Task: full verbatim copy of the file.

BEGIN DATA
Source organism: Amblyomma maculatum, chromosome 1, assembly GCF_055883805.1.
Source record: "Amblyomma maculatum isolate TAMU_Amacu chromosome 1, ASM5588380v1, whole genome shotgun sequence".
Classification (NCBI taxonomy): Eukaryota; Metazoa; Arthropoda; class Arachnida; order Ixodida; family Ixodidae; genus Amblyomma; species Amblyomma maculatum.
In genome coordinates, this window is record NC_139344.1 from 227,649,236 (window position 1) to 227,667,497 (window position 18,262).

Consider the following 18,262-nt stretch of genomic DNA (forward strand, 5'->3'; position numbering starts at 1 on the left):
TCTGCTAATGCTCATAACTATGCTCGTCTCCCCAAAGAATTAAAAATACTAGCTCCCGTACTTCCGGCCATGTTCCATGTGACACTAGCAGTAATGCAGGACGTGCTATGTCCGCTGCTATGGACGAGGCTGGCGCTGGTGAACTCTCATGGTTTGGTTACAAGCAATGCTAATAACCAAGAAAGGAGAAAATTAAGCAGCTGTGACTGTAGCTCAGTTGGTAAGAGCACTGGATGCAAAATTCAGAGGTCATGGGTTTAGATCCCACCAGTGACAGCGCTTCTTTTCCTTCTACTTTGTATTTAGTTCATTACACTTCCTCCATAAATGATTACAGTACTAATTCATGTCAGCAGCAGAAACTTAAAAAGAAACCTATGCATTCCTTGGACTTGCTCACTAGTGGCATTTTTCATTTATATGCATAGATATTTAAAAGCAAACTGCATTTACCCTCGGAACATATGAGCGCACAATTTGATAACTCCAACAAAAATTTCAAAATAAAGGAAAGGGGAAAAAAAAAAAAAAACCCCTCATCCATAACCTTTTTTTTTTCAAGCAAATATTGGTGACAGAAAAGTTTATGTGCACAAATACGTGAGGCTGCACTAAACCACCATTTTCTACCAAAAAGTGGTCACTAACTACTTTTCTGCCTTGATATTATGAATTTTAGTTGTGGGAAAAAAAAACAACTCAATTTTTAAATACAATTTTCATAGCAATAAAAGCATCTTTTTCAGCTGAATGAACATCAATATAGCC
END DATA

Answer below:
Source organism: Amblyomma maculatum, chromosome 1, assembly GCF_055883805.1.
Source record: "Amblyomma maculatum isolate TAMU_Amacu chromosome 1, ASM5588380v1, whole genome shotgun sequence".
Classification (NCBI taxonomy): Eukaryota; Metazoa; Arthropoda; class Arachnida; order Ixodida; family Ixodidae; genus Amblyomma; species Amblyomma maculatum.
In genome coordinates, this window is record NC_139344.1 from 227,649,236 (window position 1) to 227,667,497 (window position 18,262).

Consider the following 18,262-nt stretch of genomic DNA (forward strand, 5'->3'; position numbering starts at 1 on the left):
TCTGCTAATGCTCATAACTATGCTCGTCTCCCCAAAGAATTAAAAATACTAGCTCCCGTACTTCCGGCCATGTTCCATGTGACACTAGCAGTAATGCAGGACGTGCTATGTCCGCTGCTATGGACGAGGCTGGCGCTGGTGAACTCTCATGGTTTGGTTACAAGCAATGCTAATAACCAAGAAAGGAGAAAATTAAGCAGCTGTGACTGTAGCTCAGTTGGTAAGAGCACTGGATGCAAAATTCAGAGGTCATGGGTTTAGATCCCACCAGTGACAGCGCTTCTTTTCCTTCTACTTTGTATTTAGTTCATTACACTTCCTCCATAAATGATTACAGTACTAATTCATGTCAGCAGCAGAAACTTAAAAAGAAACCTATGCATTCCTTGGACTTGCTCACTAGTGGCATTTTTCATTTATATGCATAGATATTTAAAAGCAAACTGCATTTACCCTCGGAACATATGAGCGCACAATTTGATAACTCCAACAAAAATTTCAAAATAAAGGAAAGGGGAAAAAAAAAAAAAAACCCCTCATCCATAACCTTTTTTTTTTCAAGCAAATATTGGTGACAGAAAAGTTTATGTGCACAAATACGTGAGGCTGCACTAAACCACCATTTTCTACCAAAAAGTGGTCACTAACTACTTTTCTGCCTTGATATTATGAATTTTAGTTGTGGGAAAAAAAAACAACTCAATTTTTAAATACAATTTTCATAGCAATAAAAGCATCTTTTTCAGCTGAATGAACATCAATATAGCC